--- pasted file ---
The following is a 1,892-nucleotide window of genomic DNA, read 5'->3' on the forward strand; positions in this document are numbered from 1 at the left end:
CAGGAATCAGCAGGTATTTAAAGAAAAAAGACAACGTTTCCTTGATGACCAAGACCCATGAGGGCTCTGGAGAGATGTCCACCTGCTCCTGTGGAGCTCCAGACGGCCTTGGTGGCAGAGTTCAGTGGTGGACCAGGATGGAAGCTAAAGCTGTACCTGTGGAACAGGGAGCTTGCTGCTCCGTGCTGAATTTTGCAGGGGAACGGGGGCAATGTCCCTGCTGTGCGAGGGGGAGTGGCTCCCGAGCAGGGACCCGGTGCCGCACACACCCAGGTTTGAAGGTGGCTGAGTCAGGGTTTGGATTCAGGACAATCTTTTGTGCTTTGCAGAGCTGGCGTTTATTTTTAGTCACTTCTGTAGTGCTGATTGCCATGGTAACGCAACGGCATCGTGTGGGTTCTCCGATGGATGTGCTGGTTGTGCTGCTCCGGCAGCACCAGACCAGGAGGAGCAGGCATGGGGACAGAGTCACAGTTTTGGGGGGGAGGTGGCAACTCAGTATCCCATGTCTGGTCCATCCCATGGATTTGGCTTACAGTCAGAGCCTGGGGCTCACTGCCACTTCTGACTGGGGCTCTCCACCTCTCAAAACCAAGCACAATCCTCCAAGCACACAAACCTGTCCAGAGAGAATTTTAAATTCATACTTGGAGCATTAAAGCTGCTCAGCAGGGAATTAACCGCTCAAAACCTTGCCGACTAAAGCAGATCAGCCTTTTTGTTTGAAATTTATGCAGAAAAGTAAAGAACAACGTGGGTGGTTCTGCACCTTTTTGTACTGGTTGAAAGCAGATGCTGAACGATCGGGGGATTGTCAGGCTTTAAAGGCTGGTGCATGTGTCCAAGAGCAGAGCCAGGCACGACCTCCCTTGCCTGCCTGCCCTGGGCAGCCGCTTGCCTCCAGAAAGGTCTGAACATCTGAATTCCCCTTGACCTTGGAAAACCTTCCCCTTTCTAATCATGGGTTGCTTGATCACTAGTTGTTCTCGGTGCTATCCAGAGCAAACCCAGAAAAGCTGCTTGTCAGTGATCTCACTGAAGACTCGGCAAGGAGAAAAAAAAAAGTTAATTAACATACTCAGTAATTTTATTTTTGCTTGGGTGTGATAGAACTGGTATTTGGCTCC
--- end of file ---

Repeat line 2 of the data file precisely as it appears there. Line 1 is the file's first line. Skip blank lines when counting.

CAGGAATCAGCAGGTATTTAAAGAAAAAAGACAACGTTTCCTTGATGACCAAGACCCATGAGGGCTCTGGAGAGATGTCCACCTGCTCCTGTGGAGCTCCAGACGGCCTTGGTGGCAGAGTTCAGTGGTGGACCAGGATGGAAGCTAAAGCTGTACCTGTGGAACAGGGAGCTTGCTGCTCCGTGCTGAATTTTGCAGGGGAACGGGGGCAATGTCCCTGCTGTGCGAGGGGGAGTGGCTCCCGAGCAGGGACCCGGTGCCGCACACACCCAGGTTTGAAGGTGGCTGAGTCAGGGTTTGGATTCAGGACAATCTTTTGTGCTTTGCAGAGCTGGCGTTTATTTTTAGTCACTTCTGTAGTGCTGATTGCCATGGTAACGCAACGGCATCGTGTGGGTTCTCCGATGGATGTGCTGGTTGTGCTGCTCCGGCAGCACCAGACCAGGAGGAGCAGGCATGGGGACAGAGTCACAGTTTTGGGGGGGAGGTGGCAACTCAGTATCCCATGTCTGGTCCATCCCATGGATTTGGCTTACAGTCAGAGCCTGGGGCTCACTGCCACTTCTGACTGGGGCTCTCCACCTCTCAAAACCAAGCACAATCCTCCAAGCACACAAACCTGTCCAGAGAGAATTTTAAATTCATACTTGGAGCATTAAAGCTGCTCAGCAGGGAATTAACCGCTCAAAACCTTGCCGACTAAAGCAGATCAGCCTTTTTGTTTGAAATTTATGCAGAAAAGTAAAGAACAACGTGGGTGGTTCTGCACCTTTTTGTACTGGTTGAAAGCAGATGCTGAACGATCGGGGGATTGTCAGGCTTTAAAGGCTGGTGCATGTGTCCAAGAGCAGAGCCAGGCACGACCTCCCTTGCCTGCCTGCCCTGGGCAGCCGCTTGCCTCCAGAAAGGTCTGAACATCTGAATTCCCCTTGACCTTGGAAAACCTTCCCCTTTCTAATCATGGGTTGCTTGATCACTAGTTGTTCTCGGTGCTATCCAGAGCAAACCCAGAAAAGCTGCTTGTCAGTGATCTCACTGAAGACTCGGCAAGGAGAAAAAAAAAAGTTAATTAACATACTCAGTAATTTTATTTTTGCTTGGGTGTGATAGAACTGGTATTTGGCTCC